Famous Pâte à Choux Creations

if you ever wonder why the hassle behind this dough . . . well some of the most delish and reputable desserts come from it this dough. So, is best if we get to it and master it, definitely a classic you want to nail.

Here’s a list of some of the most well-known sweets made with the famous dough, but the list goes on

#1 Éclairs

An éclair is an oblong pastry made with choux dough filled with a cream and topped with chocolate icing. The dough, which is the same as that used for profiterole, is typically piped into an oblong shape with a pastry bag and baked until it is crisp and hollow inside. Once cool, the pastry is then filled with a vanilla-, coffee- or chocolate-flavoured custard, or with whipped cream, or chiboust cream; and then iced with fondant icing. Other fillings include pistachio- and rum-flavoured custard, fruit-flavoured fillings, or chestnut purée.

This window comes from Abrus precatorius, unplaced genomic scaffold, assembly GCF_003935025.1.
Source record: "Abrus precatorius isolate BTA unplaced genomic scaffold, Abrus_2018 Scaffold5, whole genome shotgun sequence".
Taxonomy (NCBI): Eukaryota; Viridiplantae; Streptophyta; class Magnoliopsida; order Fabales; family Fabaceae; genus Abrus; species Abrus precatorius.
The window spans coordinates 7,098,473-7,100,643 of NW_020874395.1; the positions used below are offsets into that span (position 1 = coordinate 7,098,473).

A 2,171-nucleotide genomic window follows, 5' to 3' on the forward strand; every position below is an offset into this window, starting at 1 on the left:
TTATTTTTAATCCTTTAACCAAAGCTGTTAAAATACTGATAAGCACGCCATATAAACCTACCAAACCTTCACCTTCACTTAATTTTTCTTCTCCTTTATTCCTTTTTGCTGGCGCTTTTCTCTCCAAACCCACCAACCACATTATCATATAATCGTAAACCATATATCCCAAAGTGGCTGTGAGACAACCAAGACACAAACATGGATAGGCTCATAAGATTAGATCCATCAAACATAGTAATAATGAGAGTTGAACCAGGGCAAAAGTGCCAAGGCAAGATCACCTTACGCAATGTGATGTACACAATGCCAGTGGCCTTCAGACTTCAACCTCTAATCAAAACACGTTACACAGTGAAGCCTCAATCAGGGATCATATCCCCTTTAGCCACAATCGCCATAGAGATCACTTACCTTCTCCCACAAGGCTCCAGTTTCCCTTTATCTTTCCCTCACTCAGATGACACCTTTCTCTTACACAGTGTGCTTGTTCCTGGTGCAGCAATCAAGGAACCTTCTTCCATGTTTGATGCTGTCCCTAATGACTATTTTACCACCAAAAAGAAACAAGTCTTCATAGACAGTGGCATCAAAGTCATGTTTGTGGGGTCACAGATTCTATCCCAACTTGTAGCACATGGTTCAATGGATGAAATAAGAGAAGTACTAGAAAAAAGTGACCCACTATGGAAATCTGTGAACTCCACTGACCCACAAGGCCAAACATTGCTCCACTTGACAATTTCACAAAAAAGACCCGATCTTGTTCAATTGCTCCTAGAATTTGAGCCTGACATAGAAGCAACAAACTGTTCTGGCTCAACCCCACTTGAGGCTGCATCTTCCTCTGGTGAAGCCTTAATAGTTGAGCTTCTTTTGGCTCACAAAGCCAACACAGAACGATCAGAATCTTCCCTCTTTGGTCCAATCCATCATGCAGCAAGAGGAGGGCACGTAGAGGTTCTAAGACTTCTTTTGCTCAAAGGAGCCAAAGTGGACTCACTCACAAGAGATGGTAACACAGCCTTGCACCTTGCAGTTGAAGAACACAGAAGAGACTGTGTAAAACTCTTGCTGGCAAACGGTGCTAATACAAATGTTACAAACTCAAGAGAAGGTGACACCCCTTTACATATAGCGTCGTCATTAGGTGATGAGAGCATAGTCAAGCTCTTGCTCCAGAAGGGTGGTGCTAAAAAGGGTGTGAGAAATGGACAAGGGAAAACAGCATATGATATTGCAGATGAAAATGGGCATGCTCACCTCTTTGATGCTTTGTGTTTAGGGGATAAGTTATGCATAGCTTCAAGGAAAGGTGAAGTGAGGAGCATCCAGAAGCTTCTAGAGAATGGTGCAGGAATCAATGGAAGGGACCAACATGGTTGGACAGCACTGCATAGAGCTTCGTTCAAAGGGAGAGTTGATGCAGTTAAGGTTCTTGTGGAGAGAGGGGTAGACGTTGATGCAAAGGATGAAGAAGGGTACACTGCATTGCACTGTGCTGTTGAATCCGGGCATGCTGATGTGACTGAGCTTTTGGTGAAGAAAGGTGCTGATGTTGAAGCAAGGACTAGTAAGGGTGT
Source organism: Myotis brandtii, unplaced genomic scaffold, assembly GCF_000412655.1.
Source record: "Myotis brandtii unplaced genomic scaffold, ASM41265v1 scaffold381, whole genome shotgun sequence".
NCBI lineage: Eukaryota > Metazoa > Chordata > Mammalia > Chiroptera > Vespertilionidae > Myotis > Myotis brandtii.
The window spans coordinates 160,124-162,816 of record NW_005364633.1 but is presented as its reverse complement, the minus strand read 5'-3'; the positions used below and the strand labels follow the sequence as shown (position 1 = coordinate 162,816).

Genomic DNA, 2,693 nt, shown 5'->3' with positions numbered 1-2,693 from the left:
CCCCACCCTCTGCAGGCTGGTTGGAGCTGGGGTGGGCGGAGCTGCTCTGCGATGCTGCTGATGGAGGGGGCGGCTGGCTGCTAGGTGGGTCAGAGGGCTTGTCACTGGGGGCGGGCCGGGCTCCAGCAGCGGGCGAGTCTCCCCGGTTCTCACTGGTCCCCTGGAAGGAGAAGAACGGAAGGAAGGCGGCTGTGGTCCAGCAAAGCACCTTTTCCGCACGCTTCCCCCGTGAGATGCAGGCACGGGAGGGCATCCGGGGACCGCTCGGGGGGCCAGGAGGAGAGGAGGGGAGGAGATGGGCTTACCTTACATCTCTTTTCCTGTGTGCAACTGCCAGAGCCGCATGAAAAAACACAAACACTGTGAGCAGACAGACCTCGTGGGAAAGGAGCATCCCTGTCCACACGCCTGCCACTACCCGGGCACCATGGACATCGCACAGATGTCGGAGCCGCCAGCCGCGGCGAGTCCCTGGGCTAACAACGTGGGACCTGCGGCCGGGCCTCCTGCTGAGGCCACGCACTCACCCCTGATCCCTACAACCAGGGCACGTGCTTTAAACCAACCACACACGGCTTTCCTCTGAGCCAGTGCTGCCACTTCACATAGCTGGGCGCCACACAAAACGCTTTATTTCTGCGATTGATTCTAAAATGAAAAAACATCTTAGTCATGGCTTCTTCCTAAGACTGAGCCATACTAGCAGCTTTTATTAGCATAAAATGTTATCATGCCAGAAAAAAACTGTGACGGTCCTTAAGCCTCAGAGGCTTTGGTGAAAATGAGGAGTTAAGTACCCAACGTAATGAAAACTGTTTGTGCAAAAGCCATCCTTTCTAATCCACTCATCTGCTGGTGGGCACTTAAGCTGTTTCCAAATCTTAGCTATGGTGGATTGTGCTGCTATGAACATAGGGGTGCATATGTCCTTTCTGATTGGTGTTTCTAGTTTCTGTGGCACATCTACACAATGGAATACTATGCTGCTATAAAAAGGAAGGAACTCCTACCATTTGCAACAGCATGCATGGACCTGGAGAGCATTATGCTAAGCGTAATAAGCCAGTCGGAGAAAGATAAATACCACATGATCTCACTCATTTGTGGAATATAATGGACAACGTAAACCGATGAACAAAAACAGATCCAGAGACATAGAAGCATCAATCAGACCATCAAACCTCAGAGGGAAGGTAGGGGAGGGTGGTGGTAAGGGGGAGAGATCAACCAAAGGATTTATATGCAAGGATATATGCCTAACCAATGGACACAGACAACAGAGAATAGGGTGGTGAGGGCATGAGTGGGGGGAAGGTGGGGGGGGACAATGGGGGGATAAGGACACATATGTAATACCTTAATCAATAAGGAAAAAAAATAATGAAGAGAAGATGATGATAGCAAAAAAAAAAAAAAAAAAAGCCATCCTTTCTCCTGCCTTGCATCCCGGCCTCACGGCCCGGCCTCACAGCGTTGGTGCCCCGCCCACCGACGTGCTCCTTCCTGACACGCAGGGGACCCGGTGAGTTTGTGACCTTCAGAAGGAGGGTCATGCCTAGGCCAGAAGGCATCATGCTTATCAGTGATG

#2 Profiteroles

A profiterole, cream puff, or chou à la crème is a filled French choux pastry ball with a typically sweet and moist filling of whipped cream, custard, pastry cream, or ice cream. The puffs may be decorated or left plain or garnished with chocolate sauce, caramel, or a dusting of powdered sugar.

#3 Croquembouche

A croquembouche or croque-en-bouche is a French dessert consisting of choux pastry puffs piled into a cone and bound with threads of caramel. In Italy and France, it is often served at weddings, baptisms and first communions.

#4 Religieuse

Religieuse is a French pastry made of two choux pastry cases, one larger than the other, filled with crème pâtissière, most commonly chocolate or mocha. Each case is covered in a ganache of the same flavor as the filling, and then joined decorated with piped buttercream frosting.

#5 Gougères